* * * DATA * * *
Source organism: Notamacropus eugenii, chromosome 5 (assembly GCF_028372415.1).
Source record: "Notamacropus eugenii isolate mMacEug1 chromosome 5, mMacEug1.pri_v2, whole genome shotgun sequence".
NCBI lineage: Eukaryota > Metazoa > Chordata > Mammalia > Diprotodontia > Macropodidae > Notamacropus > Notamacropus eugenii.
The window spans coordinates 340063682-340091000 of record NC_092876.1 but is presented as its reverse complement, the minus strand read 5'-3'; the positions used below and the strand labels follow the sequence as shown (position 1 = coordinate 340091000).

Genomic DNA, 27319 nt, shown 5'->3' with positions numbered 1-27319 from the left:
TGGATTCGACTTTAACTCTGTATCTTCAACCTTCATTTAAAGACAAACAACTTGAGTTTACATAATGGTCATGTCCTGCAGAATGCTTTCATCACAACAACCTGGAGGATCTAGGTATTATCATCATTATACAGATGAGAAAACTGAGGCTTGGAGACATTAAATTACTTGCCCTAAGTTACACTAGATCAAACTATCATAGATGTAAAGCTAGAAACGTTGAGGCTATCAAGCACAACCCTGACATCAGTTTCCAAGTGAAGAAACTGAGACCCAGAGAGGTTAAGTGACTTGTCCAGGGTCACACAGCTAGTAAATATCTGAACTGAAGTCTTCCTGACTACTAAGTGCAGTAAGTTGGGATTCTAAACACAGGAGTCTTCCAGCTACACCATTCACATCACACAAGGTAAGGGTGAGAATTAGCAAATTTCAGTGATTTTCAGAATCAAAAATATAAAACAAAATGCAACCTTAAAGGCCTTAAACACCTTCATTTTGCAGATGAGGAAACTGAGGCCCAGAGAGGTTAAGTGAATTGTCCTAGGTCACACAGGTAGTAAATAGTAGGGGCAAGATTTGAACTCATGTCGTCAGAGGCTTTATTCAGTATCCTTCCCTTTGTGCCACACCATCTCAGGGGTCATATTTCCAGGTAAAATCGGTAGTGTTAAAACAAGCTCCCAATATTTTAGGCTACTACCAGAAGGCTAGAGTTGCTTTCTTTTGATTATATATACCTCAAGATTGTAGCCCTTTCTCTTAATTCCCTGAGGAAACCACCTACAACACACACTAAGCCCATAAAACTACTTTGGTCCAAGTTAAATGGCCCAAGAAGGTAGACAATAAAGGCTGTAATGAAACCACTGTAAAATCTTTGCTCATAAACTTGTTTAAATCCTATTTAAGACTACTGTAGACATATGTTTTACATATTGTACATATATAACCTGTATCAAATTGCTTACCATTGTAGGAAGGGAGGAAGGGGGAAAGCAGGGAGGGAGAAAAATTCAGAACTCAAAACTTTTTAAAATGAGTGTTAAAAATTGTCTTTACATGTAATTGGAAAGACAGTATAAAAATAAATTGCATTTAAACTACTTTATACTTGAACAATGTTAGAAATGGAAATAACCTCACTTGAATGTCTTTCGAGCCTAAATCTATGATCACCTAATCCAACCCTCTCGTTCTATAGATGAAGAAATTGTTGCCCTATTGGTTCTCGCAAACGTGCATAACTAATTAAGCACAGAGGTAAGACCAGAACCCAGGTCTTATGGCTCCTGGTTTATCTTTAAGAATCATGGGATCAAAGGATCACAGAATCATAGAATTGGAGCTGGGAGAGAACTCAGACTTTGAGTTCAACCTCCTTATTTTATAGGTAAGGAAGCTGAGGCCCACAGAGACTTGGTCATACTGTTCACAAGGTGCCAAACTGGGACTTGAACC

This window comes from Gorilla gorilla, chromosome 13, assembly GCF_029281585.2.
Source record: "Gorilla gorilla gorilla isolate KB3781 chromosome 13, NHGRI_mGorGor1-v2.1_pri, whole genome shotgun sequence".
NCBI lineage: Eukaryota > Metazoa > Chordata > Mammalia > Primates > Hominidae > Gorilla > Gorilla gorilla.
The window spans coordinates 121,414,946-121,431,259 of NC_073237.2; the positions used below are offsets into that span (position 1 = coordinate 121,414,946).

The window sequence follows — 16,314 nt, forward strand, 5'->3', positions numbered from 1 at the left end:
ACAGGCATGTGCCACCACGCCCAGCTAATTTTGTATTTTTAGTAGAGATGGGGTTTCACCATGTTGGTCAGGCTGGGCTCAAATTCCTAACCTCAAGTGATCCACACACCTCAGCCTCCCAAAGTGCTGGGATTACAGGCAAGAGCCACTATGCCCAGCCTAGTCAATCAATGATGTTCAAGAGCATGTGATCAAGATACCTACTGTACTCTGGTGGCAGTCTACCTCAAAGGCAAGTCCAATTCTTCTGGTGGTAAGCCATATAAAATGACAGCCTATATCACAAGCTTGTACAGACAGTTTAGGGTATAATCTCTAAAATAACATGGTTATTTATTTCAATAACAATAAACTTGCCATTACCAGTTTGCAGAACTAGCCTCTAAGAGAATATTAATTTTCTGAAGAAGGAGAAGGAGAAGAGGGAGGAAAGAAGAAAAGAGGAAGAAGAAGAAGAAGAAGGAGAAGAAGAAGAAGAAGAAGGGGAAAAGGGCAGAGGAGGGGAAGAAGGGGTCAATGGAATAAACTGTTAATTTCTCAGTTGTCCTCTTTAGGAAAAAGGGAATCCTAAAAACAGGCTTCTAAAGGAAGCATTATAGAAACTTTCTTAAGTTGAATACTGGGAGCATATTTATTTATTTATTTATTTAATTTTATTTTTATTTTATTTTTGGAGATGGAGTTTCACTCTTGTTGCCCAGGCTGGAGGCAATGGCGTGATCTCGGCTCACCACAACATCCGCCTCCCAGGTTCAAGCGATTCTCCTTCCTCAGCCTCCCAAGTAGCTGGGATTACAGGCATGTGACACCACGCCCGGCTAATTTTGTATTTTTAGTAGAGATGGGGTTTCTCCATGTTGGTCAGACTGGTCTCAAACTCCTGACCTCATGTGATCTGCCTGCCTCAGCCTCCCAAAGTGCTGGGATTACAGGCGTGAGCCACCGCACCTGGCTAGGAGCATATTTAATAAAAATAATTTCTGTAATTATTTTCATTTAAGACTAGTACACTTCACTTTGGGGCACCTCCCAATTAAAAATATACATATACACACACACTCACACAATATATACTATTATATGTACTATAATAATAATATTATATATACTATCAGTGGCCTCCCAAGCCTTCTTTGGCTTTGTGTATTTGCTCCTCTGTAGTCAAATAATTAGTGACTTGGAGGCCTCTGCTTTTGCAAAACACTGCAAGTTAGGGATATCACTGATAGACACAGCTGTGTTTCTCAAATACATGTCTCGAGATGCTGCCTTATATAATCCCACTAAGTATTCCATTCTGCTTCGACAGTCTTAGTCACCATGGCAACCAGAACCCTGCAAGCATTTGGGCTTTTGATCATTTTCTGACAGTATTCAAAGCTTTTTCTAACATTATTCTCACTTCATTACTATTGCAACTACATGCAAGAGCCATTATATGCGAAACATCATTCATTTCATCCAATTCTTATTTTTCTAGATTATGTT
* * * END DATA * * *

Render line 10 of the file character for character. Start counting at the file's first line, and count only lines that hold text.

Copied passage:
The window spans coordinates 121,414,946-121,431,259 of NC_073237.2; the positions used below are offsets into that span (position 1 = coordinate 121,414,946).